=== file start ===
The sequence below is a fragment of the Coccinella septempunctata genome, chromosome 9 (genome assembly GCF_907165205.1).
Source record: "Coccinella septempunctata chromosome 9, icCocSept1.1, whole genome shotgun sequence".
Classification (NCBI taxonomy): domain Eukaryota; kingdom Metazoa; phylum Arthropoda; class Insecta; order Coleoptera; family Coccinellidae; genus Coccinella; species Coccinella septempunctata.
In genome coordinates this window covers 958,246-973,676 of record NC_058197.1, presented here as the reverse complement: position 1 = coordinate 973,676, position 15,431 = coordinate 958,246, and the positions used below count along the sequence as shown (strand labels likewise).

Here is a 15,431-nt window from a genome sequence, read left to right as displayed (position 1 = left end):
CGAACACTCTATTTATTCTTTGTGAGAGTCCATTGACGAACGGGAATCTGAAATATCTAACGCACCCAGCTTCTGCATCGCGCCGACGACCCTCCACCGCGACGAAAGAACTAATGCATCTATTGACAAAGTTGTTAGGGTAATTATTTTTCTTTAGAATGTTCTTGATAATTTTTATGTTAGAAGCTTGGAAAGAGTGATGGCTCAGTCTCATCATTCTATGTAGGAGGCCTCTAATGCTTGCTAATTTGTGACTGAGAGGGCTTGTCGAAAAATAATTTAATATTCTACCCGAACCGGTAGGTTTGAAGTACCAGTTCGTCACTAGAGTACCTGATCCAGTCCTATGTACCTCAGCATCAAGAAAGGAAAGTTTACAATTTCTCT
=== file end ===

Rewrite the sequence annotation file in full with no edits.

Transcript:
The sequence below is a fragment of the Coccinella septempunctata genome, chromosome 9 (genome assembly GCF_907165205.1).
Source record: "Coccinella septempunctata chromosome 9, icCocSept1.1, whole genome shotgun sequence".
Classification (NCBI taxonomy): domain Eukaryota; kingdom Metazoa; phylum Arthropoda; class Insecta; order Coleoptera; family Coccinellidae; genus Coccinella; species Coccinella septempunctata.
In genome coordinates this window covers 958,246-973,676 of record NC_058197.1, presented here as the reverse complement: position 1 = coordinate 973,676, position 15,431 = coordinate 958,246, and the positions used below count along the sequence as shown (strand labels likewise).

Here is a 15,431-nt window from a genome sequence, read left to right as displayed (position 1 = left end):
CGAACACTCTATTTATTCTTTGTGAGAGTCCATTGACGAACGGGAATCTGAAATATCTAACGCACCCAGCTTCTGCATCGCGCCGACGACCCTCCACCGCGACGAAAGAACTAATGCATCTATTGACAAAGTTGTTAGGGTAATTATTTTTCTTTAGAATGTTCTTGATAATTTTTATGTTAGAAGCTTGGAAAGAGTGATGGCTCAGTCTCATCATTCTATGTAGGAGGCCTCTAATGCTTGCTAATTTGTGACTGAGAGGGCTTGTCGAAAAATAATTTAATATTCTACCCGAACCGGTAGGTTTGAAGTACCAGTTCGTCACTAGAGTACCTGATCCAGTCCTATGTACCTCAGCATCAAGAAAGGAAAGTTTACAATTTCTCT